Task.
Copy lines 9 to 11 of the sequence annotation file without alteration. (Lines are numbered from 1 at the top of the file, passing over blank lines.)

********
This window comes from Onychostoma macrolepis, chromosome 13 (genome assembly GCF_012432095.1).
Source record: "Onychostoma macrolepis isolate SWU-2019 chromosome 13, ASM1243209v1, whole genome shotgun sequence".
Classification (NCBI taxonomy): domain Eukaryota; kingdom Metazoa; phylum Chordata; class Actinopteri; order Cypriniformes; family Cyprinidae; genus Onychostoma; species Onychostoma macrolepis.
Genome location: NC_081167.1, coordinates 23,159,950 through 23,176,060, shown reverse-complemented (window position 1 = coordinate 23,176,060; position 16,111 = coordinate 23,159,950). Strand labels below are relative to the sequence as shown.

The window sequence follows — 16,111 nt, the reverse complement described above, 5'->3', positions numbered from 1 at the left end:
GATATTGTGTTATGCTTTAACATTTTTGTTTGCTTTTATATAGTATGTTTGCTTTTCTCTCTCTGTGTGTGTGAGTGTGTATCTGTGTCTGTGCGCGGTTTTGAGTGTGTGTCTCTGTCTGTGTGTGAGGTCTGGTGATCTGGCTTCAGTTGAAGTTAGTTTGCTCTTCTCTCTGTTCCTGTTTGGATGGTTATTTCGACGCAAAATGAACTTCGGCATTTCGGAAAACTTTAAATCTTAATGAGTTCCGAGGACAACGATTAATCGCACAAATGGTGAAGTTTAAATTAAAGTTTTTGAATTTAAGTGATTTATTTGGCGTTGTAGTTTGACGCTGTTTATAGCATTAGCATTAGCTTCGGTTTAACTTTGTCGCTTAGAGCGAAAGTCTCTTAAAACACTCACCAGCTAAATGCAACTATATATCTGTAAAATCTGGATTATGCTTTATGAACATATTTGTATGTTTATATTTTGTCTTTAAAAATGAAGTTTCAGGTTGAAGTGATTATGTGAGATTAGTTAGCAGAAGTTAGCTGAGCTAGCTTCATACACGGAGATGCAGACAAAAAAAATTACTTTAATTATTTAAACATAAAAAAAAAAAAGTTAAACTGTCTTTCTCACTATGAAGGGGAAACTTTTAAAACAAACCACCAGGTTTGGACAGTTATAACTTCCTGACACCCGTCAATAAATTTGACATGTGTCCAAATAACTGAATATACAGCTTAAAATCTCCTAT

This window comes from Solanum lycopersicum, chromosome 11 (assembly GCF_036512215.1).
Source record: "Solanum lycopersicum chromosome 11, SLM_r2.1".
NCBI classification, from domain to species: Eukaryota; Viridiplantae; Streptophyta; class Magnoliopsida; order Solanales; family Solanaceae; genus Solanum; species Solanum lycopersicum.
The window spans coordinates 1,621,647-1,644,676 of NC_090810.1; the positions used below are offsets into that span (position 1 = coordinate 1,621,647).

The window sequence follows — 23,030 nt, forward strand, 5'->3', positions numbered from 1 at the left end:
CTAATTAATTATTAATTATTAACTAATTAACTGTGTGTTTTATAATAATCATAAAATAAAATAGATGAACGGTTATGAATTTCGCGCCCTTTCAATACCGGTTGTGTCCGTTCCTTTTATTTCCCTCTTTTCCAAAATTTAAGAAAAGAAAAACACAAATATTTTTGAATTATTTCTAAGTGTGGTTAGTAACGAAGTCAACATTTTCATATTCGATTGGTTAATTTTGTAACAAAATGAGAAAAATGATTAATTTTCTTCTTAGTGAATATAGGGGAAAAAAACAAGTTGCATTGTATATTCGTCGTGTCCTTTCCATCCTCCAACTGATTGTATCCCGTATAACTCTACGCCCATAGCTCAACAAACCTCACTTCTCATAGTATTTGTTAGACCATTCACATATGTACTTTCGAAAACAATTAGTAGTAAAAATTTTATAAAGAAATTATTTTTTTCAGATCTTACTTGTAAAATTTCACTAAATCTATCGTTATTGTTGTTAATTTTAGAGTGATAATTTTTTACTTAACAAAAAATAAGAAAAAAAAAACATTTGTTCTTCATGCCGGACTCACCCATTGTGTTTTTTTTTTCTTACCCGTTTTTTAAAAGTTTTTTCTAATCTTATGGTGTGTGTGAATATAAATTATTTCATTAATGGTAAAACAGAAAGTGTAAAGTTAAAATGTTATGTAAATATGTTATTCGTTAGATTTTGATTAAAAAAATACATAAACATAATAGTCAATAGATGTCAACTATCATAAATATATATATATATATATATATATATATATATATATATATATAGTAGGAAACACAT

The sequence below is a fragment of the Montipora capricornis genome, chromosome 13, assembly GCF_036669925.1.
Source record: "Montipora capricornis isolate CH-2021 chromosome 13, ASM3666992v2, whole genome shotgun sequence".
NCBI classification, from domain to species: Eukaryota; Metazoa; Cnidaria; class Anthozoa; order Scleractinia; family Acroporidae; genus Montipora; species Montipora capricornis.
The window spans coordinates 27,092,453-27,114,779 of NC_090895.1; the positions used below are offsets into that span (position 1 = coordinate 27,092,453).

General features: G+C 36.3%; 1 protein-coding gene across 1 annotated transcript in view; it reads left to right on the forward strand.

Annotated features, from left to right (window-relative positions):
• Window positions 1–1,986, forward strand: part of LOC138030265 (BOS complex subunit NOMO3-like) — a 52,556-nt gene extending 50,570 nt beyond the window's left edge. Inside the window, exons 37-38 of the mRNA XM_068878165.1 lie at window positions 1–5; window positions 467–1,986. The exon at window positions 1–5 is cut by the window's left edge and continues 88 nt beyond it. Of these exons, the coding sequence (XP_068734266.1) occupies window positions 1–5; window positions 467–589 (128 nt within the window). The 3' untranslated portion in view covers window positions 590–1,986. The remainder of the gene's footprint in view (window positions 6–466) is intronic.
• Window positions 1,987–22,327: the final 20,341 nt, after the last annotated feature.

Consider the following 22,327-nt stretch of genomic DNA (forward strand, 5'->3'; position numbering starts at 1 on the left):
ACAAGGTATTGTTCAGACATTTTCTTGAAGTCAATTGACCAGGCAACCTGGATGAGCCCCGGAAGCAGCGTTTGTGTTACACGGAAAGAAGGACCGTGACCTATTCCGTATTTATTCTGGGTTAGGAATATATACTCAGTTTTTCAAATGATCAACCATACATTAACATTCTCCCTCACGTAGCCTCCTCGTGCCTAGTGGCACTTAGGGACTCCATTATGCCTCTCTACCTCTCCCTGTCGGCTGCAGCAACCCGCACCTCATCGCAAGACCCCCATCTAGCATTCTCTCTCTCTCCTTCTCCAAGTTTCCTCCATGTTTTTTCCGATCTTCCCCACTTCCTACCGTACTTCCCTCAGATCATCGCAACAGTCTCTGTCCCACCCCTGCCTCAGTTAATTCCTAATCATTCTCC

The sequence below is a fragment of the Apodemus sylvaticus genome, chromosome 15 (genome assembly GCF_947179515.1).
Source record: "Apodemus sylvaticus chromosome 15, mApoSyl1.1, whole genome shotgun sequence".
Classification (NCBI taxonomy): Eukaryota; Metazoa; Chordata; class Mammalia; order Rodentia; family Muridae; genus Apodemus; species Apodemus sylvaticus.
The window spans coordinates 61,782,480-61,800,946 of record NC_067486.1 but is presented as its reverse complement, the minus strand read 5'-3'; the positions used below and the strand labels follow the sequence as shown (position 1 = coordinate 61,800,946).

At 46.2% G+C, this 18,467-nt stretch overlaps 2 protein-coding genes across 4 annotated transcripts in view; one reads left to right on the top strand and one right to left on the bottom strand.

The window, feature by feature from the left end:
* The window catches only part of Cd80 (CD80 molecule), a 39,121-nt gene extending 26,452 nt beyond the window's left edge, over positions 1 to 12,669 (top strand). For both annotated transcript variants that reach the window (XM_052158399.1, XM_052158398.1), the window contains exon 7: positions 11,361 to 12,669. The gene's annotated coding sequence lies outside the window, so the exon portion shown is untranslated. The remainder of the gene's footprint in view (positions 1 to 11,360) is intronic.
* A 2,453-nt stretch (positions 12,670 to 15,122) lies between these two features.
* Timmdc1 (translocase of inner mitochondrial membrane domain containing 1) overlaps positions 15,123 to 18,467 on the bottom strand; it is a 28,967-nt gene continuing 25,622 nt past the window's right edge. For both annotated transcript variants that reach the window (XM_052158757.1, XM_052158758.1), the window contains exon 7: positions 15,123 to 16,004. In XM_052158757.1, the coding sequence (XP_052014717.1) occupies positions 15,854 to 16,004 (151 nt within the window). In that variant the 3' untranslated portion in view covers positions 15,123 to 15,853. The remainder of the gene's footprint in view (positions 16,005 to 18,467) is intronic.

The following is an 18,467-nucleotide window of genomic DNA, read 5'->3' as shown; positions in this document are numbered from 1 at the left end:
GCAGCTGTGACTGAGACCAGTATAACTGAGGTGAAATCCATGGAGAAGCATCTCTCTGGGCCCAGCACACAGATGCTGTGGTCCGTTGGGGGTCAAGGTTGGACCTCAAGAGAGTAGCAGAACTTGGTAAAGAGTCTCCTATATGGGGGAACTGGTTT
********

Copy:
NCBI classification, from domain to species: Eukaryota; Viridiplantae; Streptophyta; class Magnoliopsida; order Solanales; family Solanaceae; genus Solanum; species Solanum lycopersicum.
The window spans coordinates 1,621,647-1,644,676 of NC_090810.1; the positions used below are offsets into that span (position 1 = coordinate 1,621,647).

The window sequence follows — 23,030 nt, forward strand, 5'->3', positions numbered from 1 at the left end: